We read in the synoptic gospels that Satan came to tempt Lord Jesus in the desert. The question arises: Could have Jesus really fall into sin? ; and furthermore, why would Satan try to induce Jesus to fall into sin if he knew God cannot possibly sin? (Mt 4:1-11; Mk 1:12-13; Lk 4:1-13).
When Satan tempted Lord Jesus, he repeatedly asked, “If you are the Son of God” (Mt 4:3, 6), before making his evil offerings, which in turn contrasts with the explicit declaration of different demons that Jesus was indeed “The Son of the Most High God” (Mt 8:29; Mk 1:24; 5:7; Lk 4:34; 8:28).
When the Logos incarnated to carry on the divine Plan of Salvation, the divinity of the Messiah was hidden from unbelievers and demons, for two reasons:
The prime object of the redemptive plan was centred in the humanity of the Redeemer, not in his divinity. The Logos of YHWH became the person of Jesus of Nazareth at the incarnation, in representation of the whole human race in order to carry on the vicarious atonement. To know that He was divine was of no consequence to the world at this moment.
Secondly, to reveal his divinity to unbelievers and demons would have obstructed his Ministry. Evil men would have worshipped Him like a pagan god and demons would not have approached Jesus at all, making the atoning death on the Cross impossible to attain.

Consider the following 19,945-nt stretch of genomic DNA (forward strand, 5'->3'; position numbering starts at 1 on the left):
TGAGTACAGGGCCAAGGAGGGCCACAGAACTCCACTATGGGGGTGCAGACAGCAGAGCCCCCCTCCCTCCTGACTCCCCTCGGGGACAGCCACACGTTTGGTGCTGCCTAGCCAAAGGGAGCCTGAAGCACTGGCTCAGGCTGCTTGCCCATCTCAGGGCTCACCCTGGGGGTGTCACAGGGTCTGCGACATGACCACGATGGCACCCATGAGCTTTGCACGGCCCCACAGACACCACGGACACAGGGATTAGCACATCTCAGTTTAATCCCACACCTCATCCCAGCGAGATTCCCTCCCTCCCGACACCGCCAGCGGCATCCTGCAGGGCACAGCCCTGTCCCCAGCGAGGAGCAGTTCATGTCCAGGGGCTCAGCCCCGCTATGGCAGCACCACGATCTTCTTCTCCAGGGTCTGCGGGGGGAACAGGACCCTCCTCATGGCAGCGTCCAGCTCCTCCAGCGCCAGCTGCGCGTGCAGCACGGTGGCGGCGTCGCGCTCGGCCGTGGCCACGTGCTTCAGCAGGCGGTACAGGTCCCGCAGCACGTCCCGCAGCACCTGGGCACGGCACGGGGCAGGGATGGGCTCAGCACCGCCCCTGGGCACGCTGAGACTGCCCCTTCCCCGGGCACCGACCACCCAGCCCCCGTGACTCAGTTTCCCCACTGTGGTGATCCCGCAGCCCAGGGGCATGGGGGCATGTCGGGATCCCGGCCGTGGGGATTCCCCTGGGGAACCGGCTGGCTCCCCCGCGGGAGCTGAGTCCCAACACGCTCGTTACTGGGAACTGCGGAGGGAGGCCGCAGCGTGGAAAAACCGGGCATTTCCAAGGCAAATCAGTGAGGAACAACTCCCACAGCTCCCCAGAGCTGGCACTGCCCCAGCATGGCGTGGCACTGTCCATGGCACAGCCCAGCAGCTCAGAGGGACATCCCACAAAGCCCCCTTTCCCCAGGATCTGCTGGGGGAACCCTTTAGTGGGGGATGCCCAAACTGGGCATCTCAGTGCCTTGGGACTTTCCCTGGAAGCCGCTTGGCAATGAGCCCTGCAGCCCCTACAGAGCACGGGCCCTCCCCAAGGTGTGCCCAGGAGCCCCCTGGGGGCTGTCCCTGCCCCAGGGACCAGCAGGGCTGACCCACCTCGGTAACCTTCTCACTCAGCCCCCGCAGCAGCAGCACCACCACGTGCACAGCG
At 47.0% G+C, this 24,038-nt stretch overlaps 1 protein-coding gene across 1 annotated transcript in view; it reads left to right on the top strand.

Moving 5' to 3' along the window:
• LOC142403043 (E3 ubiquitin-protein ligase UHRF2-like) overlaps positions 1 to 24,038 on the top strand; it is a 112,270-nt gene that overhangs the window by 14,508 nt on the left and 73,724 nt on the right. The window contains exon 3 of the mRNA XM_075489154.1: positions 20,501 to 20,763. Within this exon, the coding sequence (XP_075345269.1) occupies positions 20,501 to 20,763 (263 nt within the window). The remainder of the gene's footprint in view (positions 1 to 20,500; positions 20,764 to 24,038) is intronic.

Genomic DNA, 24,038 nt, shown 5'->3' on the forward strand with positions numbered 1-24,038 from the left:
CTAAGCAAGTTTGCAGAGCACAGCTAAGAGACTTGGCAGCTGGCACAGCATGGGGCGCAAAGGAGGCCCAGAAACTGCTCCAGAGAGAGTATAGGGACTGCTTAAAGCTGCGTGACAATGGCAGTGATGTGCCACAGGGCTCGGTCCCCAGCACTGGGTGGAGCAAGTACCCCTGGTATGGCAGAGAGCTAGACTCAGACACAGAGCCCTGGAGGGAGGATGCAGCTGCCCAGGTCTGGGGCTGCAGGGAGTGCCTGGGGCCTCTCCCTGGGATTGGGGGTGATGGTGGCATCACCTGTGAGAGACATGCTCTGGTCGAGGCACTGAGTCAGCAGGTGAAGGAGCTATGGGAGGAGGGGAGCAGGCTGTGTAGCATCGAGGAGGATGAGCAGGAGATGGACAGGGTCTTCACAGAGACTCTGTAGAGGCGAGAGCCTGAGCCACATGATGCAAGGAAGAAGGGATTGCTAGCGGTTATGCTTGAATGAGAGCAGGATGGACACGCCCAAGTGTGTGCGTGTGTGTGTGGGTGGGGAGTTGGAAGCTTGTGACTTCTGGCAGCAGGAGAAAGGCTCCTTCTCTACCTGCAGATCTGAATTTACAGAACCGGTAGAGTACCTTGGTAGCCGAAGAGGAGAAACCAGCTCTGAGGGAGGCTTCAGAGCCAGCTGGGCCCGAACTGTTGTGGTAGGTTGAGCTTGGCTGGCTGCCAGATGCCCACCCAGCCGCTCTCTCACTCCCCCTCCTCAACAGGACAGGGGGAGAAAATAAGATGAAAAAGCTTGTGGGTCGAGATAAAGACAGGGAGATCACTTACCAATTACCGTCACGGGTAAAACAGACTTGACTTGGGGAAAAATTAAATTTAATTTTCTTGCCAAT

In order to keep this secret, the Verb incarnated by the power of the Holy Spirit in the womb of St Mary, event which was later revealed only to close relatives (Mt 1:18-20; Lk 1:41-43) and kept covered through the presence of St Joseph as a legal husband to Mary, thus giving the impression that Jesus was the son of both parents, like any other human.
At Jesus’s baptism, God’s declaration that He was “his beloved Son” was given in the presence of a few (Mt 3:17; Mk 1:11; Lk 3:22), and from that day his Messianic claim became public.
When Satan tempted Jesus in the desert, he was not fully aware that Jesus was indeed the Messiah promised to Israel, or as the Old Testament calls the Anointed One, the “Son of God” (2 Sam 7:12-14; Psalm 2; Jn 1:49).
When the demoniacs in different occasions called Lord Jesus “The Son of God”, they did it after the temptation in the desert took place, by this time Satan and his angels knew that Jesus was the Messiah, but a human being after all. At no moment they suspected Jesus was the Logos from the God the Father and therefore God Himself, eternal and almighty, unable to sin or die or be defeated.
Due to this ignorance, Satan tempted Jesus, hoping to make the human Messiah fall into enmity with God through sinfulness; and seeing that He would not surrender to his temptations, Satan instigated the crucifixion of Lord Jesus, hoping to destroy Him before He brought about the Kingdom of God on Earth.